Checking in is a new occasional series on CHS as we talk with people from longtime neighborhood businesses, organizations, and more about their experiences during the COVID-19 crisis.
By Gabrielle Locke
“We just had to pivot, just like everyone else,” Julie Reisman, the owner of Glo’s Café, says.
Reisman and her business partner, Steve Frias, bought Glo’s in 2007. Reisman describes owning a small restaurant as having its ups and downs, like any job. “We largely wanted to be in control of our own destiny in the restaurant industry (which is funny given the current world we live in where everything seems a bit out of control),” she says.
Glo’s operations changed from dine-in to take-out only and amidst the pandemic, “We had to make tough calls in order to look out for the best interest of our staff, guests and neighborhood.” However, the circumstances have made the staff stronger. “Recently, we haven’t been flinching, as much at each hit that comes our way,” she said.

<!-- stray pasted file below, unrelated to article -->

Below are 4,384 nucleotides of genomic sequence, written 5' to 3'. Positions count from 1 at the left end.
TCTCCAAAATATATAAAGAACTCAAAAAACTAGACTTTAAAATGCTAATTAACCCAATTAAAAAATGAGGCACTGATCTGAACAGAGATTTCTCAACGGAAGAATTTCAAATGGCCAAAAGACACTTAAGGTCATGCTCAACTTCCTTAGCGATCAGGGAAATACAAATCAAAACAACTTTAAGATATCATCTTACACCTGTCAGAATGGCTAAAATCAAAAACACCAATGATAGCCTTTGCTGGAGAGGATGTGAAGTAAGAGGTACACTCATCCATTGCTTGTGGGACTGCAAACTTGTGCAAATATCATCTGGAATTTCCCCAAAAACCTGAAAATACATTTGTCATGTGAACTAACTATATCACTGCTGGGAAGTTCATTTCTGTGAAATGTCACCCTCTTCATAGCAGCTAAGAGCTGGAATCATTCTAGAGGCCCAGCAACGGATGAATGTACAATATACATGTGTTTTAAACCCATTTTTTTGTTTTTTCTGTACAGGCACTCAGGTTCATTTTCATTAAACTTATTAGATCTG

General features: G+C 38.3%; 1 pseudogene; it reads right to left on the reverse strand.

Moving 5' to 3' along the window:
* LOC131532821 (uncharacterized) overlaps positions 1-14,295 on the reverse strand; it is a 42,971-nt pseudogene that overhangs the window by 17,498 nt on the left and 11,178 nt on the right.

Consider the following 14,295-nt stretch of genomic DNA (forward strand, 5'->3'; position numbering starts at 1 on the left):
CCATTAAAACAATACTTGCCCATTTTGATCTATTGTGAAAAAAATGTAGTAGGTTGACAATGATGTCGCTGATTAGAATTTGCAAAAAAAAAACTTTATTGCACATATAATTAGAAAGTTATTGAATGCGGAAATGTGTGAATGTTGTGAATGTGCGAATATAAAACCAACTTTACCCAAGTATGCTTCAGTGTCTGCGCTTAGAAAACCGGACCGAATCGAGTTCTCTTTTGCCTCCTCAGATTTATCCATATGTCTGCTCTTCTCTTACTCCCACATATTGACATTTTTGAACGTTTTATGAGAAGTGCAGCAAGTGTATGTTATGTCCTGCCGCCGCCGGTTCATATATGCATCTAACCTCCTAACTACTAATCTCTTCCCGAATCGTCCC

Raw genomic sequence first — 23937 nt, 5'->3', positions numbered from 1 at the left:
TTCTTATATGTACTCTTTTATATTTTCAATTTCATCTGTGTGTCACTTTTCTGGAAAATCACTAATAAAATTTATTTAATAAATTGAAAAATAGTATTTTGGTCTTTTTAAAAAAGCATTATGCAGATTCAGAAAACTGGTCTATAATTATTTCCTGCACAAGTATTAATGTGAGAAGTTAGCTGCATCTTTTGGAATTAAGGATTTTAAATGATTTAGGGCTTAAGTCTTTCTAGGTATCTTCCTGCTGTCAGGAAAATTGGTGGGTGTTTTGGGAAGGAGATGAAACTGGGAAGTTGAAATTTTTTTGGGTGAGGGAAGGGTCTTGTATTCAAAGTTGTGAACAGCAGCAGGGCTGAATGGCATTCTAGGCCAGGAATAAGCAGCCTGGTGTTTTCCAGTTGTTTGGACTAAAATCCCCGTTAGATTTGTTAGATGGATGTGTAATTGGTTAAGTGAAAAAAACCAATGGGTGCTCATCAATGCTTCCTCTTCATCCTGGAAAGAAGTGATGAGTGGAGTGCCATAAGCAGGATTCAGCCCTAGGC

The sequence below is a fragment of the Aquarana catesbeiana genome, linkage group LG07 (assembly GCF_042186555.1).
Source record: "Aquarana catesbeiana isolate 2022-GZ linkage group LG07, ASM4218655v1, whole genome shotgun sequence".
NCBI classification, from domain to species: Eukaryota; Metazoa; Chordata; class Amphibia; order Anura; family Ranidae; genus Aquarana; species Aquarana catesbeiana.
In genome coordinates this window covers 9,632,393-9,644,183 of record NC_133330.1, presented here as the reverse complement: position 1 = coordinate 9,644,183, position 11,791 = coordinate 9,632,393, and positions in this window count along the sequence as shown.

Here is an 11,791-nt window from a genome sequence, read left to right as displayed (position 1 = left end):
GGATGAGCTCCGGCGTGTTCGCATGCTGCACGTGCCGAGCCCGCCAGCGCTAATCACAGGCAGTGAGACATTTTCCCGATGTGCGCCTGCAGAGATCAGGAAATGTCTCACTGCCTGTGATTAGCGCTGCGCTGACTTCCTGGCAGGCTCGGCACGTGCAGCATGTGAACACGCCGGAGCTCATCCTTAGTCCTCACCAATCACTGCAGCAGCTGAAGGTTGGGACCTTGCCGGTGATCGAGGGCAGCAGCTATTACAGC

Since COVID-19 hit, Glo’s has seen a serious decline in business during the weekdays. However, despite the adjustments Reisman and Frias made to stay afloat there have been some noteworthy positive outcomes. Continue reading
Seattle Police say five people were arrested — including one juvenile — in a demonstration Thursday night near Seattle University.
According to SPD, the arrests came around 10:20 PM after police from the department’s newly formed Community Response Group ordered the demonstrators to disperse. Police say the group continued pushing dumpsters and objects into the street. There were also reports of vandalism to buildings in the area, according to East Precinct radio.
Officers arrested five people for “obstructing and resisting” near 12th and E Spring. Four of the individuals are adults and were booked into King County Jail. Police said a teen was taken into custody at the precinct before being released to a parent.